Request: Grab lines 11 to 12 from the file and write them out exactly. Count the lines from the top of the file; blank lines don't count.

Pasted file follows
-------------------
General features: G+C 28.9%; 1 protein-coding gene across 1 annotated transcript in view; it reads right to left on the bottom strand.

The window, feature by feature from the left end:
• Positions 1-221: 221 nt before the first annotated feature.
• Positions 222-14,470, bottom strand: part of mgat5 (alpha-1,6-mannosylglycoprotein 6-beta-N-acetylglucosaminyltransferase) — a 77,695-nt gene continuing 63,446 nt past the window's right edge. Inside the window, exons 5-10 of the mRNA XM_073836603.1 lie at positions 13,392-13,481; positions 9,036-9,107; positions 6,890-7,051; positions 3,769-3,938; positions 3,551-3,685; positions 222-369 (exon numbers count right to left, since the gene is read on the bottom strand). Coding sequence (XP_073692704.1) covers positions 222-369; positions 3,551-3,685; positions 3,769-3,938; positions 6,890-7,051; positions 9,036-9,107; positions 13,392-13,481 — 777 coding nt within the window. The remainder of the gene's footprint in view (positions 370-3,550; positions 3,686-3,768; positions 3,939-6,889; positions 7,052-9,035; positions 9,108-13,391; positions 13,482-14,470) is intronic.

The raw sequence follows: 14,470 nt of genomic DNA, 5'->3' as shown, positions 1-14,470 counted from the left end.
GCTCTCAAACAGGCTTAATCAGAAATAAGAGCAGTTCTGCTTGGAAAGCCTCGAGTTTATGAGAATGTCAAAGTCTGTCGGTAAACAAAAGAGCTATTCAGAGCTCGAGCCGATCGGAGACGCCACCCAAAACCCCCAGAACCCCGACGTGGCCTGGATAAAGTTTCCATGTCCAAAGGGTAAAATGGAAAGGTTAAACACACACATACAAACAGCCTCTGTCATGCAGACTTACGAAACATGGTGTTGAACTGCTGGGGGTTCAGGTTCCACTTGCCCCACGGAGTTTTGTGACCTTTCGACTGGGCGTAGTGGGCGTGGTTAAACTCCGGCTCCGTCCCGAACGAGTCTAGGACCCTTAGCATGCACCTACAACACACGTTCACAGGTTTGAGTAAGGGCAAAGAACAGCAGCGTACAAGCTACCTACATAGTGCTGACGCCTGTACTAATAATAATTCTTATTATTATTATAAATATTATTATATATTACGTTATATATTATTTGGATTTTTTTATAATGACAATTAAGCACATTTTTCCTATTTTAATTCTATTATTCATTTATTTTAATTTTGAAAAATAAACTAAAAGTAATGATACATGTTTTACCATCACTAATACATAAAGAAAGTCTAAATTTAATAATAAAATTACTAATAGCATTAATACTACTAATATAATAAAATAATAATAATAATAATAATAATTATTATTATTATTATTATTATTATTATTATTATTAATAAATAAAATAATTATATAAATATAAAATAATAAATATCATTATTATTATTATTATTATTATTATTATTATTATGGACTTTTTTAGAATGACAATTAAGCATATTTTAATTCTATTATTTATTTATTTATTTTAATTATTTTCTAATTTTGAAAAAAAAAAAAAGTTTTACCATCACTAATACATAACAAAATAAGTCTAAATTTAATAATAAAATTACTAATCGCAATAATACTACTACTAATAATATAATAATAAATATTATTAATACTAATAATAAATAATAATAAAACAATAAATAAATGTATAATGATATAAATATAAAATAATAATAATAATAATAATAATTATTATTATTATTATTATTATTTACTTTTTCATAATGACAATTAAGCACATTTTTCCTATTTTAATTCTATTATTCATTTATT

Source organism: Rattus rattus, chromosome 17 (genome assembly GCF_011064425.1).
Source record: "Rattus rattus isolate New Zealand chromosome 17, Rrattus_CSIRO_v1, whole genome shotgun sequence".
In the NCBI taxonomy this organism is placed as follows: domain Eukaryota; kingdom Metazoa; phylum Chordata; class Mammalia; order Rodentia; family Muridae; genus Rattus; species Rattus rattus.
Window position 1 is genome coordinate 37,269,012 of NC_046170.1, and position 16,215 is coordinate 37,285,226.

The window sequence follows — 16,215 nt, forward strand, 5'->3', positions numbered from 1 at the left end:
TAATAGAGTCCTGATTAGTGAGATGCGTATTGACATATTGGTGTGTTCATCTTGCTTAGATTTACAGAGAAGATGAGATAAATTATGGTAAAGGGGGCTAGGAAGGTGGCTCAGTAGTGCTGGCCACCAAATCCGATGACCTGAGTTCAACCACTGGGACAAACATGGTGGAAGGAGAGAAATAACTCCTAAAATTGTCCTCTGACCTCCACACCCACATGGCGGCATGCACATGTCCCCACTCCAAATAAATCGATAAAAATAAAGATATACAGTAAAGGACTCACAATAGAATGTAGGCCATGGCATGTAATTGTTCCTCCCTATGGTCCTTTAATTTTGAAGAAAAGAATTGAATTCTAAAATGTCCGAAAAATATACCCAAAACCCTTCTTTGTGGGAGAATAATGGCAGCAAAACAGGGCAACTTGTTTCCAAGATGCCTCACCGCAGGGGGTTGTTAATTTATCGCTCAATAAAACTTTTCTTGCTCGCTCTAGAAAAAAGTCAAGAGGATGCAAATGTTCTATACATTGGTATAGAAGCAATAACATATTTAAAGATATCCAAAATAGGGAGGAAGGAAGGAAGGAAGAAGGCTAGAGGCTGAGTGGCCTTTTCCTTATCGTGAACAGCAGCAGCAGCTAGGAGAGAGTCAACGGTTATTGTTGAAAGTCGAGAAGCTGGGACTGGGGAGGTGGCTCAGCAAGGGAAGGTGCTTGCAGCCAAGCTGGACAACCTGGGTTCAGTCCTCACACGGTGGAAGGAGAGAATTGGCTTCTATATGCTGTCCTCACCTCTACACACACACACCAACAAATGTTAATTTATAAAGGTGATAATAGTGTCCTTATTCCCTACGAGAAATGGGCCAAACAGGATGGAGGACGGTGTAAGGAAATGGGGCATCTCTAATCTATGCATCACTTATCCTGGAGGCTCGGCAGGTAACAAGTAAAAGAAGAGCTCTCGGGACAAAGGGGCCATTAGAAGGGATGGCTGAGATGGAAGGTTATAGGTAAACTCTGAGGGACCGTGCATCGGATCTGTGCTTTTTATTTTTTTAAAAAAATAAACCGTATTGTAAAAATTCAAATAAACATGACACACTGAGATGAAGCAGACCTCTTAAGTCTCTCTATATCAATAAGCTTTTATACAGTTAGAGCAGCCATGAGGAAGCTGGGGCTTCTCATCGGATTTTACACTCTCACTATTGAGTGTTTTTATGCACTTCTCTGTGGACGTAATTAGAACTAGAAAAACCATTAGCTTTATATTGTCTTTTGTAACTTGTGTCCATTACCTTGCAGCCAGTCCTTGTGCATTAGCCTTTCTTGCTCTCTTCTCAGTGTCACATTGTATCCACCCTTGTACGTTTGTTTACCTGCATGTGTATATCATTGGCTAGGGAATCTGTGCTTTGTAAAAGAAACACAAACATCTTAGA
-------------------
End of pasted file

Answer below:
The window sequence follows — 16,215 nt, forward strand, 5'->3', positions numbered from 1 at the left end:
TAATAGAGTCCTGATTAGTGAGATGCGTATTGACATATTGGTGTGTTCATCTTGCTTAGATTTACAGAGAAGATGAGATAAATTATGGTAAAGGGGGCTAGGAAGGTGGCTCAGTAGTGCTGGCCACCAAATCCGATGACCTGAGTTCAACCACTGGGACAAACATGGTGGAAGGAGAGAAATAACTCCTAAAATTGTCCTCTGACCTCCACACCCACATGGCGGCATGCACATGTCCCCACTCCAAATAAATCGATAAAAATAAAGATATACAGTAAAGGACTCACAATAGAATGTAGGCCATGGCATGTAATTGTTCCTCCCTATGGTCCTTTAATTTTGAAGAAAAGAATTGAATTCTAAAATGTCCGAAAAATATACCCAAAACCCTTCTTTGTGGGAGAATAATGGCAGCAAAACAGGGCAACTTGTTTCCAAGATGCCTCACCGCAGGGGGTTGTTAATTTATCGCTCAATAAAACTTTTCTTGCTCGCTCTAGAAAAAAGTCAAGAGGATGCAAATGTTCTATACATTGGTATAGAAGCAATAACATATTTAAAGATATCCAAAATAGGGAGGAAGGAAGGAAGGAAGAAGGCTAGAGGCTGAGTGGCCTTTTCCTTATCGTGAACAGCAGCAGCAGCTAGGAGAGAGTCAACGGTTATTGTTGAAAGTCGAGAAGCTGGGACTGGGGAGGTGGCTCAGCAAGGGAAGGTGCTTGCAGCCAAGCTGGACAACCTGGGTTCAGTCCTCACACGGTGGAAGGAGAGAATTGGCTTCTATATGCTGTCCTCACCTCTACACACACACACCAACAAATGTTAATTTATAAAGGTGATAATAGTGTCCTTATTCCCTACGAGAAATGGGCCAAACAGGATGGAGGACGGTGTAAGGAAATGGGGCATCTCTAATCTATGCATCACTTATCCTGGAGGCTCGGCAGGTAACAAGTAAAAGAAGAGCTCTCGGGACAAAGGGGCCATTAGAAGGGATGGCTGAGATGGAAGGTTATAGGTAAACTCTGAGGGACCGTGCATCGGATCTGTGCTTTTTATTTTTTTAAAAAAATAAACCGTATTGTAAAAATTCAAATAAACATGACACACTGAGATGAAGCAGACCTCTTAAGTCTCTCTATATCAATAAGCTTTTATACAGTTAGAGCAGCCATGAGGAAGCTGGGGCTTCTCATCGGATTTTACACTCTCACTATTGAGTGTTTTTATGCACTTCTCTGTGGACGTAATTAGAACTAGAAAAACCATTAGCTTTATATTGTCTTTTGTAACTTGTGTCCATTACCTTGCAGCCAGTCCTTGTGCATTAGCCTTTCTTGCTCTCTTCTCAGTGTCACATTGTATCCACCCTTGTACGTTTGTTTACCTGCATGTGTATATCATTGGCTAGGGAATCTGTGCTTTGTAAAAGAAACACAAACATCTTAGA